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All right, I know I'm not the only one who does this...

 
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I acquire a perennial plant. Or five. Or fifty. I have to plant the plant(s) somewhere. I plug them into my in-process forest garden. I tell myself I'm focusing on building up soil, so it doesn't really matter right now where I plant because I can always move it later. The important thing is that I'm building up biomass, establishing plants I can take cuttings or divisions from, etc. And then, of course, later, I have to move it/them. Or think I have to move it/them.

And I'm old/getting older and painfully arthritic.

Is this a feature of permaculture, not a bug? Any advice for me on how to stay sane and productive?



 
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It sounds like you are human. That is really not a bad way to be.
 
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You mean advice for when you feel like you have taken on too much? Try not to add stress/anxiety/overwhlem to your burden by saying "so what if it doesn't happen" to yourself as often as possible. If you are worried about survival, ask for help. Ask for help anyway. There are tons of younguns wanting to learn. Maybe one of them could throw a design workshop and all you have to do is lay out the rules and the to do list for them in advance.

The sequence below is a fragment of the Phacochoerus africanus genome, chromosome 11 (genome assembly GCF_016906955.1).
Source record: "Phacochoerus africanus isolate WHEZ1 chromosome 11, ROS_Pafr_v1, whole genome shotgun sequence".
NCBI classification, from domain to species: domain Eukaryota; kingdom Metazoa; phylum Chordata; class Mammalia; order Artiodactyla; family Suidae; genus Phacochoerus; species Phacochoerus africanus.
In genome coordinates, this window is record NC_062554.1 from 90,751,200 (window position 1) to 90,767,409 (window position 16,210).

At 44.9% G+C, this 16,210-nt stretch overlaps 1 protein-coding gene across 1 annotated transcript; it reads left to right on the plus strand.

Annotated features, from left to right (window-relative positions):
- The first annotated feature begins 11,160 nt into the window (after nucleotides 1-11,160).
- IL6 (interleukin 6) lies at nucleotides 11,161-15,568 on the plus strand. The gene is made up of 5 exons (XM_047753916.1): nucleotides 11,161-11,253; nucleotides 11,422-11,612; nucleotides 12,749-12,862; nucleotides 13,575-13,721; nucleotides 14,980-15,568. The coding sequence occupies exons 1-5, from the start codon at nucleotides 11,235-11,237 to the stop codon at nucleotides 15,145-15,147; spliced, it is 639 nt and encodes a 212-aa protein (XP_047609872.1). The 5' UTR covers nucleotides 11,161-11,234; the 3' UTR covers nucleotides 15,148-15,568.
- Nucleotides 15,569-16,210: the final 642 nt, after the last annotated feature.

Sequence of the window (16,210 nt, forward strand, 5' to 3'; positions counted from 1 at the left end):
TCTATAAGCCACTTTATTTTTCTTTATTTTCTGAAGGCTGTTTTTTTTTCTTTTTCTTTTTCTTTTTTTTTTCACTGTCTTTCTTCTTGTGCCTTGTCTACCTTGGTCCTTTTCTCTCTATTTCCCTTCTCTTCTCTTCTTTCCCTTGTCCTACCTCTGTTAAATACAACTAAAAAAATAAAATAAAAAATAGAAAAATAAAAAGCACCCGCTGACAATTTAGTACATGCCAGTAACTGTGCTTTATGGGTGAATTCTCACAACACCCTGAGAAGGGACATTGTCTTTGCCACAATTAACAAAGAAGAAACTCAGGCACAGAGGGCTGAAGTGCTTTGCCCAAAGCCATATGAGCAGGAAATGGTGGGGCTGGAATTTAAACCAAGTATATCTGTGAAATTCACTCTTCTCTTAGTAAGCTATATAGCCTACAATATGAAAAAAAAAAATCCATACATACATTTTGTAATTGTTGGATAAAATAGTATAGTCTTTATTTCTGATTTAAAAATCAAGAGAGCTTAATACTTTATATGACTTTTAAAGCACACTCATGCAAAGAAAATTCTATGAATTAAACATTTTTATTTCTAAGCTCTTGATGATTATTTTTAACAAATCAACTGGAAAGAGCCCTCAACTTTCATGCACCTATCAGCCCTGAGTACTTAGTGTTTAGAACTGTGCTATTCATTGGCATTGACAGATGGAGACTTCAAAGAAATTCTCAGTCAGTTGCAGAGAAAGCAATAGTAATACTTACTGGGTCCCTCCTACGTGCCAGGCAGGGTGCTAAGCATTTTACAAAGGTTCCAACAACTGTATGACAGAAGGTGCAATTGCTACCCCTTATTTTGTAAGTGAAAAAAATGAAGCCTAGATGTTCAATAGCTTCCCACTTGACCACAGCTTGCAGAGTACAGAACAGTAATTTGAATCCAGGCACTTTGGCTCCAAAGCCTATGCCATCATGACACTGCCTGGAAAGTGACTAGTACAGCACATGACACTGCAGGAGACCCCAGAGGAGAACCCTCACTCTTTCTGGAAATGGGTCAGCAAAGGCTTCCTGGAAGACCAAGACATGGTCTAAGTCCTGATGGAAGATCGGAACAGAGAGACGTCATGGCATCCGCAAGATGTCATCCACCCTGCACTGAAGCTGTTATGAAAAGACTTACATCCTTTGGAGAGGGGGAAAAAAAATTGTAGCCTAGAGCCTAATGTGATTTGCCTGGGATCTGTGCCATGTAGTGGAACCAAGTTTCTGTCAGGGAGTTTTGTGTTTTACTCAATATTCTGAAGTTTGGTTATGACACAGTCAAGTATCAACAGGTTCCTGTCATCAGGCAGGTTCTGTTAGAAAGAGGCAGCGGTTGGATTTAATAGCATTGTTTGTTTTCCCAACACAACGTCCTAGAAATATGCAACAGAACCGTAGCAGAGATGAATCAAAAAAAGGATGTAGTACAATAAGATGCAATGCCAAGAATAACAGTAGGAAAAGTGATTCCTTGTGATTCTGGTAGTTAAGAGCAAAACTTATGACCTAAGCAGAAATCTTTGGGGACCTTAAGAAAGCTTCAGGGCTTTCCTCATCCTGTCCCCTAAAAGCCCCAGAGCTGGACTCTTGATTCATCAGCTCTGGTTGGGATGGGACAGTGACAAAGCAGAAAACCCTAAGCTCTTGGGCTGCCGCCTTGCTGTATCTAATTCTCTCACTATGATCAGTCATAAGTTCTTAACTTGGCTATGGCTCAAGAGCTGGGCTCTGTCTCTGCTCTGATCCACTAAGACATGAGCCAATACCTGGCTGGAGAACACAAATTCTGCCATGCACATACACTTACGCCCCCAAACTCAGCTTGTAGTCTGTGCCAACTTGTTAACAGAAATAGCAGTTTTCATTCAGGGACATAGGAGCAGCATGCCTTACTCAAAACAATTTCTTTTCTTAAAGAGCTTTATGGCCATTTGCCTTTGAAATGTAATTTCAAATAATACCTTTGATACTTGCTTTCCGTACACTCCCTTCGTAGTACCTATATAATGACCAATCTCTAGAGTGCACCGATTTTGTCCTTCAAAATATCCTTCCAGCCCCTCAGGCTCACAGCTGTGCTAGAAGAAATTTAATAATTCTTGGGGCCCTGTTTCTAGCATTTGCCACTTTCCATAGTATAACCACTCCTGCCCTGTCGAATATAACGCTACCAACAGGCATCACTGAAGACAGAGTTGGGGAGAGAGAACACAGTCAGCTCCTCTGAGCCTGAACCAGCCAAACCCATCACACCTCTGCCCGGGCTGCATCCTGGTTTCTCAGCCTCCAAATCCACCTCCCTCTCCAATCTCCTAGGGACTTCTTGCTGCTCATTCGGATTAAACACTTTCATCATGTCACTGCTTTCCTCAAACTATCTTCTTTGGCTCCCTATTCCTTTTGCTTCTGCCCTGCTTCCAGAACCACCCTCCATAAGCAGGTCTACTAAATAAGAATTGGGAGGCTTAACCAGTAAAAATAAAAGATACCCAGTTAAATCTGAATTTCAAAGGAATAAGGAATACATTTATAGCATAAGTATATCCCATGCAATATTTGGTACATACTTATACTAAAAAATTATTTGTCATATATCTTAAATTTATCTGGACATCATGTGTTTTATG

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You are definitely not the only one. This is something I struggle with too. It seems to me it might just be part of the process. After all, you can't always know how a plant will behave, what it will or won't like, especially if it's one you've not seen before.

Why do you find yourself needing or thinking you need to move the plants?